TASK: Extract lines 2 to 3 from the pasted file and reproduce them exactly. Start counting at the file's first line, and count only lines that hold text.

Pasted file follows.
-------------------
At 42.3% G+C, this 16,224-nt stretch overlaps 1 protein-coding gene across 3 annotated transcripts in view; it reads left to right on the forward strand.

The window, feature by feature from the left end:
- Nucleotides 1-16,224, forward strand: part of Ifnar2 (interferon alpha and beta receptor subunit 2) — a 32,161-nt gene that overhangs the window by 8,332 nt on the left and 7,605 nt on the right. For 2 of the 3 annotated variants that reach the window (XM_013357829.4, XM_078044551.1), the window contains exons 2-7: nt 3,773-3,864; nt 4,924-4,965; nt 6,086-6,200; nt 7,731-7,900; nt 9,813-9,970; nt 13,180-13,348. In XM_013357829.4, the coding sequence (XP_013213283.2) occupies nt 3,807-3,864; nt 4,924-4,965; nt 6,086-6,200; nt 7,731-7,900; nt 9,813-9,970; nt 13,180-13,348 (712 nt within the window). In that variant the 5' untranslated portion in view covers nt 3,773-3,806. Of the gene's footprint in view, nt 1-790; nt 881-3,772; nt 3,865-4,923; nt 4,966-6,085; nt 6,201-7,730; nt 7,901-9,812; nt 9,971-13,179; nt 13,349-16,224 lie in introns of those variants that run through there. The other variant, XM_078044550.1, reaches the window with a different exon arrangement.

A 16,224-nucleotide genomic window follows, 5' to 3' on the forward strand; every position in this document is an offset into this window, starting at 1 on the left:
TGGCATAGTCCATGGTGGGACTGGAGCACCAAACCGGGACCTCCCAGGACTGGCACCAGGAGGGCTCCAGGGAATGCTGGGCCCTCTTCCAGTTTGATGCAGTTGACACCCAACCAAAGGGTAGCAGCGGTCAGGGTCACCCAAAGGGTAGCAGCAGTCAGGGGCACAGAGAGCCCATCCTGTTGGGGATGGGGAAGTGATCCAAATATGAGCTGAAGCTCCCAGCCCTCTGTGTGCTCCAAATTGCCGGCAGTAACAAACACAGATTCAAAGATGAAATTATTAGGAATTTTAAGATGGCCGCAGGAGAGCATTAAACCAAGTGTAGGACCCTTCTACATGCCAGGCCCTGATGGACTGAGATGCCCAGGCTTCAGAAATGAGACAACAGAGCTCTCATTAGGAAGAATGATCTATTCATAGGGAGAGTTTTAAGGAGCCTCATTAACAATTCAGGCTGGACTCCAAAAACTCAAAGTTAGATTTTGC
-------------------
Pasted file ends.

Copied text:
The window, feature by feature from the left end:
- Nucleotides 1-16,224, forward strand: part of Ifnar2 (interferon alpha and beta receptor subunit 2) — a 32,161-nt gene that overhangs the window by 8,332 nt on the left and 7,605 nt on the right. For 2 of the 3 annotated variants that reach the window (XM_013357829.4, XM_078044551.1), the window contains exons 2-7: nt 3,773-3,864; nt 4,924-4,965; nt 6,086-6,200; nt 7,731-7,900; nt 9,813-9,970; nt 13,180-13,348. In XM_013357829.4, the coding sequence (XP_013213283.2) occupies nt 3,807-3,864; nt 4,924-4,965; nt 6,086-6,200; nt 7,731-7,900; nt 9,813-9,970; nt 13,180-13,348 (712 nt within the window). In that variant the 5' untranslated portion in view covers nt 3,773-3,806. Of the gene's footprint in view, nt 1-790; nt 881-3,772; nt 3,865-4,923; nt 4,966-6,085; nt 6,201-7,730; nt 7,901-9,812; nt 9,971-13,179; nt 13,349-16,224 lie in introns of those variants that run through there. The other variant, XM_078044550.1, reaches the window with a different exon arrangement.